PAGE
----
Premier League explained

Chelsea celebrate Premier League title triumph

Find out about the format and history of the Premier League

The Premier League is the top tier of England's football pyramid, with 20 teams battling it out for the honour of being crowned English champions.

Home to some of the most famous clubs, players, managers and stadiums in world football, the Premier League is the most watched league on planet with 900 million homes watching the action in 190 countries.

The league takes place between August and May and involves the teams playing each other home and away across the season, a total of 380 matches.

Three points are awarded for a win, one point for a draw and none for a defeat, with the team with the most points at the end of the season winning the Premier League title. The teams that finish in the bottom three of the league table at the end of the campaign are relegated to the Championship, the second tier of English football.

Those teams are replaced by three clubs promoted from the Championship; the sides that finish in first and second place and the third via the end-of-season play-offs. 

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Manchester United have won the Premier League title 13 times

If any clubs finish with the same number of points, their position in the Premier League table is determined by goal difference, then the number of goals scored. If the teams still cannot be separated, they will be awarded the same position in the table.

Since the League began in 1992, there have been six different winners: Manchester United, Arsenal, Chelsea, Manchester City, Blackburn Rovers and Leicester City. Man Utd have had the most success with 13 titles in the 25 seasons so far. 

Manchester United have the Premier League record for the biggest winning margin, when they finished 18 points ahead of second-placed Arsenal in 1999/00. The narrowest winning margin of +8 goal difference came in 2011/12 when Sergio Aguero's goal, deep into stoppage-time on the final day of the season, gave Manchester City the title in the most dramatic of Premier League finishes.

Arsene Wenger's Arsenal are the only side to have gone the entire Premier League campaign unbeaten. That record season was set in 2003/04 when they won the title by 11 points from Chelsea. For more Premier League facts and figures, click here.

There have been three different Premier League champions in the last five years, with Leicester City capping off an incredible sporting story by winning the title in 2015/16.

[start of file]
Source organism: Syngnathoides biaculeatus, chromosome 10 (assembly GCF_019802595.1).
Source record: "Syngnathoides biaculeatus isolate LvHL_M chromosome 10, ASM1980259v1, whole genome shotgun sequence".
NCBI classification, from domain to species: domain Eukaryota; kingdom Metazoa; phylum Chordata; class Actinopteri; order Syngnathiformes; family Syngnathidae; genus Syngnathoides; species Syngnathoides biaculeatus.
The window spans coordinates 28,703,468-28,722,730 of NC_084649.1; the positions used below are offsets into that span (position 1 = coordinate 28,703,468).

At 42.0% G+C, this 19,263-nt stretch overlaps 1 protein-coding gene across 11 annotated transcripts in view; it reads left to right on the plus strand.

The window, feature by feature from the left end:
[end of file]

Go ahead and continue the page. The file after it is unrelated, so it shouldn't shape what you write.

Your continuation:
The unlikely title triumph came a season after the Foxes avoided relegation by only six points.

Chelsea are the defending champions after earning a PL-record 30 wins on the way to title success in 2016/17. 

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Leicester City won the Premier League in the incredible 2015/16 campaign

A total of 49 clubs have played in the Premier League, with Brighton & Hove Albion and Huddersfield Town making that debuts in the competition on Saturday 12 August.

Six clubs are 'ever-present', having been in the Premier League since it formed: Arsenal, Chelsea, Everton, Liverpool, Manchester United and Tottenham Hotspur.

The teams that finish in the top three of the Premier League qualify for the next season's UEFA Champions League group stages, with the fourth-placed team entered into the UCL qualifying round.

A fifth-place Premier League finish will put a team into the UEFA Europa League but the next best-placed teams who have not qualified for Europe will also enter the competition should the winners of the FA Cup and/or League Cup finish in the top four.

Premier League champions

2016/17 Chelsea
2015/16
Leicester City
2014/15 Chelsea
2013/14 Manchester City
2012/13 Manchester United
2011/12 Manchester City
2010/11 Manchester United
2009/10 Chelsea
2008/09 Manchester United
2007/08 Manchester United
2006/07 Manchester United
2005/06 Chelsea
2004/05 Chelsea
2003/04 Arsenal
2002/03 Manchester United
2001/02 Arsenal
2000/01 Manchester United
1999/00 Manchester United
1998/99 Manchester United
1997/98 Arsenal
1996/97 Manchester United
1995/96 Manchester United
1994/95 Blackburn Rovers
1993/94 Manchester United
1992/93 Manchester United

For more Premier League history, click here.